No party in New Orleans would be complete without bread pudding, and Galatoire’s delivered. Often, bread pudding can be dense, but their banana bread pudding was ethereally airy. Served with a praline sauce, it melted in my mouth, something of which I’ve never thought a bread pudding was capable.
The absolute, most thrilling part of the evening was meeting John Folse, the host of the night. A world-renowned chef and author, Folse is the king of Creole and Cajun cuisine. Too numerous to recount here, his accolades include being named “Louisiana’s Culinary Ambassador to the World,” judging the Bocuse d’Or World Cuisine Contest in Lyon, France, and president of the American Culinary Federation. Towards the end of the evening, I spotted him milling about, and I introduced myself. He was unfailingly friendly and welcoming, and we discussed the food scene in Mobile, where I live. I discovered that he had come thisclose to partnering with his friend Bob Baumhower on his newest Mobile restaurant Dauphin’s, (a fantastic downtown restaurant on the 34th floor of the Trustmark building, with a gorgeous panoramic view of the city). I do hope he keeps Mobile in his culinary sights for the future. I’ve saved the best dish for last, and it is no surprise that it hails from Folse’s own Restaurant R’evolution.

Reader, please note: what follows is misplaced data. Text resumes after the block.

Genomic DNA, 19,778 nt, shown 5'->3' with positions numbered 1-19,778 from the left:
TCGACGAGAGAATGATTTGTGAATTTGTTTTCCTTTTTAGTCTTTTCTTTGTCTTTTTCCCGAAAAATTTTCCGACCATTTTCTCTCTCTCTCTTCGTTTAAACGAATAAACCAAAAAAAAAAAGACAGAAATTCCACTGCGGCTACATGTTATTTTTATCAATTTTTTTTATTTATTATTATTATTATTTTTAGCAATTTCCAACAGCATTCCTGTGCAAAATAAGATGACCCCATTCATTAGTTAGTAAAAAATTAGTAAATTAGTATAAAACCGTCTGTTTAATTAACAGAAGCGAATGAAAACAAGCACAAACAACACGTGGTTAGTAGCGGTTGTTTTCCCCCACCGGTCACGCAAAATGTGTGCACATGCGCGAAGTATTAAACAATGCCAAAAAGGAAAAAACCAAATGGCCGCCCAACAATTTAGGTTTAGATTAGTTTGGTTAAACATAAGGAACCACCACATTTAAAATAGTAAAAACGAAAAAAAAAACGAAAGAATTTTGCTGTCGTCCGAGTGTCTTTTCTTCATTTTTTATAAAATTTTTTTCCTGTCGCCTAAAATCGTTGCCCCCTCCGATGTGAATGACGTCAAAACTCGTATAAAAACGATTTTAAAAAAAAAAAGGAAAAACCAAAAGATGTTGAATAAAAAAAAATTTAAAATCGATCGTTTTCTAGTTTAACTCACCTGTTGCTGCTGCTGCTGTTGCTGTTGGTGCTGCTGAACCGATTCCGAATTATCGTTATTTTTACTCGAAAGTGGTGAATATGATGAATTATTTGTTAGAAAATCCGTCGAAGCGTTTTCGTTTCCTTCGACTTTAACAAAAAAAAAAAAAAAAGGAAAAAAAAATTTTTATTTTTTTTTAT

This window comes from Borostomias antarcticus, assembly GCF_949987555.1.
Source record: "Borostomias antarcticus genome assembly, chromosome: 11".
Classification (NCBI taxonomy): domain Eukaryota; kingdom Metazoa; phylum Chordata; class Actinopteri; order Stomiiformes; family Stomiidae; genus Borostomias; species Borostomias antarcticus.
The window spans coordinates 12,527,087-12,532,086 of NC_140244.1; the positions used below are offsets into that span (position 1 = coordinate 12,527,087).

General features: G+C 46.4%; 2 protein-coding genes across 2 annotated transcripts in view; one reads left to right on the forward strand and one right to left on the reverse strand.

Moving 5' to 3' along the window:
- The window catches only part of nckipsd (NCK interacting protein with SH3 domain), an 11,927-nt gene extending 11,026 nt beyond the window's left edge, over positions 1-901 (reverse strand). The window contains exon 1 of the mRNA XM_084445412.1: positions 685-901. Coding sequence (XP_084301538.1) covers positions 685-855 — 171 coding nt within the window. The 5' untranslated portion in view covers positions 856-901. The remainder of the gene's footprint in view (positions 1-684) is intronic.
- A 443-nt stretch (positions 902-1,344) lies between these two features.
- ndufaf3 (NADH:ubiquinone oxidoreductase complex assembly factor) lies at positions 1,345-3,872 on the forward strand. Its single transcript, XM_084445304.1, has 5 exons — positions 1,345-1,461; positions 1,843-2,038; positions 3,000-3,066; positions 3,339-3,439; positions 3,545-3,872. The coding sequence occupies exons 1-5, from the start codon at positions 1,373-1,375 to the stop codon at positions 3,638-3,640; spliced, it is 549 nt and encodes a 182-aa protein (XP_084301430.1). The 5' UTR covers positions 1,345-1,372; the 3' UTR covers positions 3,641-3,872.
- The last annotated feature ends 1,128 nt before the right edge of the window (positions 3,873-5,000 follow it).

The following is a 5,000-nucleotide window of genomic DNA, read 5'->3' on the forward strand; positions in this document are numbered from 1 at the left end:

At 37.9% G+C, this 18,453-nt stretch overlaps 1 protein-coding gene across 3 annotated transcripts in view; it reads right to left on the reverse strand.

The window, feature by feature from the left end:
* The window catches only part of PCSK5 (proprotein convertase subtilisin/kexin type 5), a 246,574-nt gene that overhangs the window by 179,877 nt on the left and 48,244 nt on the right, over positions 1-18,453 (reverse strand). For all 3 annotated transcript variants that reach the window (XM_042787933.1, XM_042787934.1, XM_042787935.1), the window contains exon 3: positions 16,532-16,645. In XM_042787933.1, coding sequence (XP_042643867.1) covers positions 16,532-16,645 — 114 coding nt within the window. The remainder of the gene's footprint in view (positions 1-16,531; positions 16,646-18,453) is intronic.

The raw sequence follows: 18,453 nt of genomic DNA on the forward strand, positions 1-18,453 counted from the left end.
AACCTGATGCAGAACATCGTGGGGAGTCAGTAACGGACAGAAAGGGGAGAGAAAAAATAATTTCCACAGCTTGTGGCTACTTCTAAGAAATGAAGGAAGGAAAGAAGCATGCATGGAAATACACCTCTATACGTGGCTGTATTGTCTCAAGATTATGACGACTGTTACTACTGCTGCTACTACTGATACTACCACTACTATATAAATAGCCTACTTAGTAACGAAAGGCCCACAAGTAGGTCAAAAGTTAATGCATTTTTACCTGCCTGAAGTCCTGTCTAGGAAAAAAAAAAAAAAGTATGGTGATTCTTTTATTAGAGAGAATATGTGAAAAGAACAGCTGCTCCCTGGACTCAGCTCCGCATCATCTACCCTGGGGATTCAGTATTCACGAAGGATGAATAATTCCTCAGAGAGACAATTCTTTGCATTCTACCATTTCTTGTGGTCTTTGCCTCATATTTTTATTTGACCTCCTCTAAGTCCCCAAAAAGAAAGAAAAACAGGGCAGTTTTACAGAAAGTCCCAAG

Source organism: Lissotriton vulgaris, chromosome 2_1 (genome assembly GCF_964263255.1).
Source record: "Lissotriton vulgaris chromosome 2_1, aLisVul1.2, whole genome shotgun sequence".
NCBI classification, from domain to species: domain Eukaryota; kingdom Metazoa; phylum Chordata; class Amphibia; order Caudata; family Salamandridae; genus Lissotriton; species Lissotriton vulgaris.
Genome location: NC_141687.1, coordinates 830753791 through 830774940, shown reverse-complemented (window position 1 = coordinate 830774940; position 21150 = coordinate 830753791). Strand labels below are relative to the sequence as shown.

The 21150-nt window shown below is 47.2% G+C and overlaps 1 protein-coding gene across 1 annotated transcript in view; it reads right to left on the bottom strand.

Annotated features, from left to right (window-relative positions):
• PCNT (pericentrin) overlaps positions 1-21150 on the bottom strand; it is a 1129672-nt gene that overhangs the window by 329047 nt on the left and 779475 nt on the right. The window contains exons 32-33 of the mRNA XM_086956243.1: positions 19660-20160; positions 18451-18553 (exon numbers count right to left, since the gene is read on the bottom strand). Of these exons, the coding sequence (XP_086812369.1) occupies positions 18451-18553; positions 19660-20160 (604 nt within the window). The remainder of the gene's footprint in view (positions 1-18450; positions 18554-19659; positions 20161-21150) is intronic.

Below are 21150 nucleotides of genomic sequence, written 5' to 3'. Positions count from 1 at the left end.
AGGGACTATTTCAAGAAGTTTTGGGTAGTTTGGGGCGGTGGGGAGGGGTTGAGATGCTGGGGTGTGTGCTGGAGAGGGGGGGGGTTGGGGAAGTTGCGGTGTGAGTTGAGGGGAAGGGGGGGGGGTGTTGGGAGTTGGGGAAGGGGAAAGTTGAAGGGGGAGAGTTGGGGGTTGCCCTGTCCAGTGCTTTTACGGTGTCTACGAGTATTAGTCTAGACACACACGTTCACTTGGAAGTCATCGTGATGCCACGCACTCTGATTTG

Modern New Orleans cuisine is one of innovation and reinvention, and R’evolution’s offering took the simple rice crispy treat and made it one of the most memorable desserts, ever. At first bite, their Rye-Soaked Marshmallow Crackling Crispy Treat is all pork. Sounds crazy? I thought so, too, but it’s one of those pairings that immediately made sense once experienced. Cracklings, which are essentially pork rinds, are so characteristically similar to that it was difficult to pinpoint where rice cereal yielded to crisped pork fat. Soft, chewy, sweet, salty and slightly smoky, the dessert was the perfect ending to a fantastic night. The sticky rye sauce was almost gilding the lily, but isn’t that what New Orleans is all about?